‘Wood to Burn’ 

A captivating collection that includes thirty poems and two performance pieces that have been presented as part of Under The Fable’s last tour of the UK. The pieces focus on the individual voice highlighting important world issues.


Kerry Dolan’s The Bigger Picture is an honest exploration of the self and big picture questions. It is an inspirational book made up of poetry and introspective prose. The book aims to help readers find light in the dark. These are tales from an empathetic, introverted, and sensitive young lady whose insight is a breath of fresh air.


Bethany McTrustery’s ‘I Want to Know You’ is an introspective look at her personal world and observations of the environment around her.  Within this collection, Bethany explores her interpersonal relationships with family, the progression of time, and the changing landscape of Britain.

For fans of the apocalypse:


Preston L. Marshall’s dystopian sci-fi novel follows Lumar Lee as he’s swept into humanity’s desperate war for survival against the Sarsaul, predators from another world. No one can escape the war. Safety is a lie. The walls cannot keep the enemy out. The world is dying. What hope can be found when darkness reigns?

For the creatives:

somewhere only we know

Bri Marino’s somewhere only we know explores emotional, physical, and sexual abuse in the lives of four young girls. The novel shows Frankie’s struggle to make sense of the violence in her life, and her struggle to get her friends to open up about their abuse so that they can try to once again find that place of peace in their lives.


Dylan James Brock’s Dry World is about how close love can be to a psychosis. In this narrative told by a split mind, two love stories about one psychotic narrator are told simultaneously. The first plot, set in 2003, is at the end of a college career and the second plot, set in 2005, is at the beginning of a literary one. Each spirals into violence through the recklessness characterizing the severe mental illness. What results is a patient and realistic Bildungsroman about how to learn through love from madness.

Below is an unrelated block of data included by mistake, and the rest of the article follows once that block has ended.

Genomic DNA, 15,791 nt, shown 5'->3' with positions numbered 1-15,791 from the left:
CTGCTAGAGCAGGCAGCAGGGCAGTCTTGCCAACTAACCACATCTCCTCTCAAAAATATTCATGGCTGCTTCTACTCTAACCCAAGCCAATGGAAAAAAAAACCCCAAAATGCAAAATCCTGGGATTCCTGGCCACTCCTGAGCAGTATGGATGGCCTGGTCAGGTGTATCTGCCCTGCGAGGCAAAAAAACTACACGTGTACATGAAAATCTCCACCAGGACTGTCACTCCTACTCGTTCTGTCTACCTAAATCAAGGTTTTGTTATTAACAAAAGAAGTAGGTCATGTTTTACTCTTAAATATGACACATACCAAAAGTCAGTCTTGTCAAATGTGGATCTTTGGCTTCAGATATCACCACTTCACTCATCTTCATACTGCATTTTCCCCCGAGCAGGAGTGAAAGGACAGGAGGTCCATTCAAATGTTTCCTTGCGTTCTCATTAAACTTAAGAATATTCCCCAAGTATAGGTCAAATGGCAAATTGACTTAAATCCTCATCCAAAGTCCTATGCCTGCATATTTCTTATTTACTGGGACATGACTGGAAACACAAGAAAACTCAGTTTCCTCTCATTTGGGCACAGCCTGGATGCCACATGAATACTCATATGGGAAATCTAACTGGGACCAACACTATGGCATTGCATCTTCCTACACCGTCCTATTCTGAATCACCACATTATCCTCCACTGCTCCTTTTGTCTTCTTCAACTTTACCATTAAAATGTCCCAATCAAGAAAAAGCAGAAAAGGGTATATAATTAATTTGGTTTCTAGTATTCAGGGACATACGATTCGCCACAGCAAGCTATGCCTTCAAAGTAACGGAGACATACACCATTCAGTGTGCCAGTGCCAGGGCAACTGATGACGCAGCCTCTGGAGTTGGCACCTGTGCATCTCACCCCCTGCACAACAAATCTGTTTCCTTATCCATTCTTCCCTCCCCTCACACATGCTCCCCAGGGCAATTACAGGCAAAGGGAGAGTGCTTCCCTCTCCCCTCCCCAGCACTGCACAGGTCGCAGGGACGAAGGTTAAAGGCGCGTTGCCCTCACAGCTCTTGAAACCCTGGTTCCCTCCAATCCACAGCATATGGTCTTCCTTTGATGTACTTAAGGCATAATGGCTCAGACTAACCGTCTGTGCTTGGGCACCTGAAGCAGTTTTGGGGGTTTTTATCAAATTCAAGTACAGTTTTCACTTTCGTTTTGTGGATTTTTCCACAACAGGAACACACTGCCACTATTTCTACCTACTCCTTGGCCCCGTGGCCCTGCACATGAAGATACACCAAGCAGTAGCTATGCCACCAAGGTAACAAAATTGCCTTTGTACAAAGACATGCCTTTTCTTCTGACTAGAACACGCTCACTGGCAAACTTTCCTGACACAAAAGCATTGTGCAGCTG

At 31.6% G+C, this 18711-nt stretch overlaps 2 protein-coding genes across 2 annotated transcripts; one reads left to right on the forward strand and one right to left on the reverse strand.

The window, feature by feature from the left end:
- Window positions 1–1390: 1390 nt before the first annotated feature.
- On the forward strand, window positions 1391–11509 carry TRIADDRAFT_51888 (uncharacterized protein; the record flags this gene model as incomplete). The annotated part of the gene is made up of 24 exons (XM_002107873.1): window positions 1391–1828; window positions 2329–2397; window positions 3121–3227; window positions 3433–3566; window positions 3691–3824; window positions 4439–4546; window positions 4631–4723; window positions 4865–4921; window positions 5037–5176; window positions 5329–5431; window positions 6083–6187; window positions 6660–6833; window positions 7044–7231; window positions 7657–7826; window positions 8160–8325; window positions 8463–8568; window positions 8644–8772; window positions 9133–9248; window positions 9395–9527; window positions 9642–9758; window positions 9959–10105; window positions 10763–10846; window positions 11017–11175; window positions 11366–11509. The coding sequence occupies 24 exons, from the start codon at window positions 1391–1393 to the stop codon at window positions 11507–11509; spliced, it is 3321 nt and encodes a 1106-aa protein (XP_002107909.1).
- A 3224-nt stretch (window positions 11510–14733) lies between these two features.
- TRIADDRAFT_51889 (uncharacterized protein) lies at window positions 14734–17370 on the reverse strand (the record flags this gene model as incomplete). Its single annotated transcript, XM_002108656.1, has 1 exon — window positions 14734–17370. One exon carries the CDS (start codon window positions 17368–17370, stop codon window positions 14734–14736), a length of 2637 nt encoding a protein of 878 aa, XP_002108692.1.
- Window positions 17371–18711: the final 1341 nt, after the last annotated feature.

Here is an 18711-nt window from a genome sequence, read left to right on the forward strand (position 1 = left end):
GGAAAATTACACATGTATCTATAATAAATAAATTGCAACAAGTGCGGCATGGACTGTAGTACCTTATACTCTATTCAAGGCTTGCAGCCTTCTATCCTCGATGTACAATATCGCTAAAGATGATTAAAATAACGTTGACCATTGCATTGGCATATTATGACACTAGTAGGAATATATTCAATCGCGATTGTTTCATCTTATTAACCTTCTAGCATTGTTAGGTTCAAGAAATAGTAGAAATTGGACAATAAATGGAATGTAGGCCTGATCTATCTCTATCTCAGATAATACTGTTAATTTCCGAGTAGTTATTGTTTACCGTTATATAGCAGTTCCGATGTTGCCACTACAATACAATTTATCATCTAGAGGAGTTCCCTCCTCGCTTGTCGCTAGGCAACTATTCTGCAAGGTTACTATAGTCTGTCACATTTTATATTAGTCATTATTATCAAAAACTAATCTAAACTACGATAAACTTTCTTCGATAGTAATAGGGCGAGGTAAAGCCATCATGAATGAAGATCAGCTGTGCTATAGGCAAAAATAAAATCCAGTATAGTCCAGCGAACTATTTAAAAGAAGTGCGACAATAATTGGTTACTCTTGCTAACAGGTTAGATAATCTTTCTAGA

From her hospital bed, Cheyenne begins to remember bits and pieces from the crash, the police chase, and Dante’s lifeless body…Penelope Aaron’s INSPIRITED picks up right after sixteen-year-old triplet Cheyenne’s hospital stay, the death of a friend, and the discovery that she has an inherited gift:  the shocking and sometimes horrific ability to see the memories of others.  This gift is meant to be used not only to guide her and her decisions, but to help others, that is, if Cheyenne is cooperative.  Her first instinct is to deny it and try to return to normal.






  1. Kassandra says:

    This is a subject close to my heart cheers. Thanks

  2. Cecil says:

    Thanks for the excellent advice, it really is useful.

  3. Mario says:

    Greetings! Really helpful advice on this post!
    It really is the small changes that make the largest changes.

    Thanks a lot for sharing!